After leaving the hospital, I cursed myself for not giving the old woman what I called false hope. But now I think that the correct word is fantasy.

We all need fantasy to keep going.

Fantasy didn’t come to my young engineer’s mind, and it would have required the kind of bravery I didn’t have. But now, when I paint, I can do brave too.

Breakthrough, a small oil painting by Paivi Eerola.
Breakthrough – Läpimurto, 22 x 27 cm, oil on canvas

The qualities that don’t seem to be a part of me, can still exist in my art.

Three small oil paintings about hope. By Paivi Eerola of Peony and Parakeet.

It gives me hope as a human.

Oil paintings by Paivi Eerola, Finland

Whether I use oils and canvases or colored pencils in a journal, all I create is hope. A gift that was initiated by a stranger in a hospital bed.

Artist Paivi Eerola and her paintings and drawings

I am looking for March when the new class will begin!

Fun Botanicum - an online class about drawing and coloring plants, by Peony and Parakeet.

>> Sign up here!

What to Do When You Admire an Artist

This post is about art, admiration, and spirituality and enabled by Arts Promotion Centre Finland. This is the ninth blog post of the project; see the first one herethe second one herethe third one herethe fourth one herethe fifth one herethe sixth one here, the seventh one here, and the eighth one here!

This week, I finished the last oil painting of the new series. It’s pretty large – about 27.5 x 35.5 inches – and I think it completes the series well because it’s the most dynamic of the seven.

Paradise of Wild Ones, oil on canvas, Paivi Eerola, 2021.
Paradise of Wild Ones – Villien paratiisi, oil on canvas, 70 x 90 cm

My goal in the series was to express spirituality through abstract art. The plan was to explore Wassily Kandinsky’s idea about releasing the inner sound of the shapes and get inspired by art from the 16th to 18th centuries. This last painting is a salute to my favorite artist: Peter Paul Rubens (1577-1640).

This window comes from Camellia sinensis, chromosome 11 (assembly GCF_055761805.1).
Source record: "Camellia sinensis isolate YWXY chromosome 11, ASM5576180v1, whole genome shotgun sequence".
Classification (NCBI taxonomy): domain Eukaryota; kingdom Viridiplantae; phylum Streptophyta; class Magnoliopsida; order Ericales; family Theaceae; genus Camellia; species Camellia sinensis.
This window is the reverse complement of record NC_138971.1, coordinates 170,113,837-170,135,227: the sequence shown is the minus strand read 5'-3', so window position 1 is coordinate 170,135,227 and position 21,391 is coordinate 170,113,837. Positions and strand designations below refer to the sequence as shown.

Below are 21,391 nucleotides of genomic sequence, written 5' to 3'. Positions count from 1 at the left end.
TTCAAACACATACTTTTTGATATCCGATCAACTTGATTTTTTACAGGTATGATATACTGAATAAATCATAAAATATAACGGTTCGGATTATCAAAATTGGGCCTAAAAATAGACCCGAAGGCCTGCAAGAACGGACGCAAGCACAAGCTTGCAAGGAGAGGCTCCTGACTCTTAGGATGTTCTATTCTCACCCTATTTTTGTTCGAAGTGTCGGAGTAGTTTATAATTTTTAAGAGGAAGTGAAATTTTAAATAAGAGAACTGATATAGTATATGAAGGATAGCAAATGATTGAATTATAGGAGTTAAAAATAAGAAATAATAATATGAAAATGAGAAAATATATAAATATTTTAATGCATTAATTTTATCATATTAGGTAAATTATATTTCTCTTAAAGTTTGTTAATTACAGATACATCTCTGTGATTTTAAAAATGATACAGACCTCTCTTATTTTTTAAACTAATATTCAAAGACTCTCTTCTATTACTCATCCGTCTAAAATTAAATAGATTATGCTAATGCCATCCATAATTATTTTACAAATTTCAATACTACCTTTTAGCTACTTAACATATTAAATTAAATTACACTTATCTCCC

Going Deeper – The Experience of Working with a Grant

Sadly, my three-month period of working with the grant is now coming to an end. During that, I painted a series of seven oil paintings, wrote several blog posts and weekly emails, plus a fictive essay in Finnish that that will hopefully get published somewhere. I still have the summarizing report to write and several paintings to varnish, but all the main work is done.

During the past months, my little studio has been filled with paintings. Every morning, before anything, I have gone there to both worry about the project and to enjoy the kind of excitement that only uncompleted work can give.

Oil painting in progress.

Despite the theme of spirituality, I haven’t lit any candles, meditated, or prayed. But I have slowed things down and taken time to question without forcing out the answer. At the same time, a clear schedule and content plan have brought structure to my days. I am grateful for the opportunity of doing this kind of deep work.

Painting abstractions and small details. By Paivi Eerola.

Many times when we create art, we hurry. A part of it is that we want to see the piece finished, but there’s more too. Art can make us feel uncomfortable and bring up memories we would rather want to leave behind. But making art can also point out stiffness, clumsiness, and differences between who we are and the artist we admire.

When You Admire an Artist – Rubens for Example!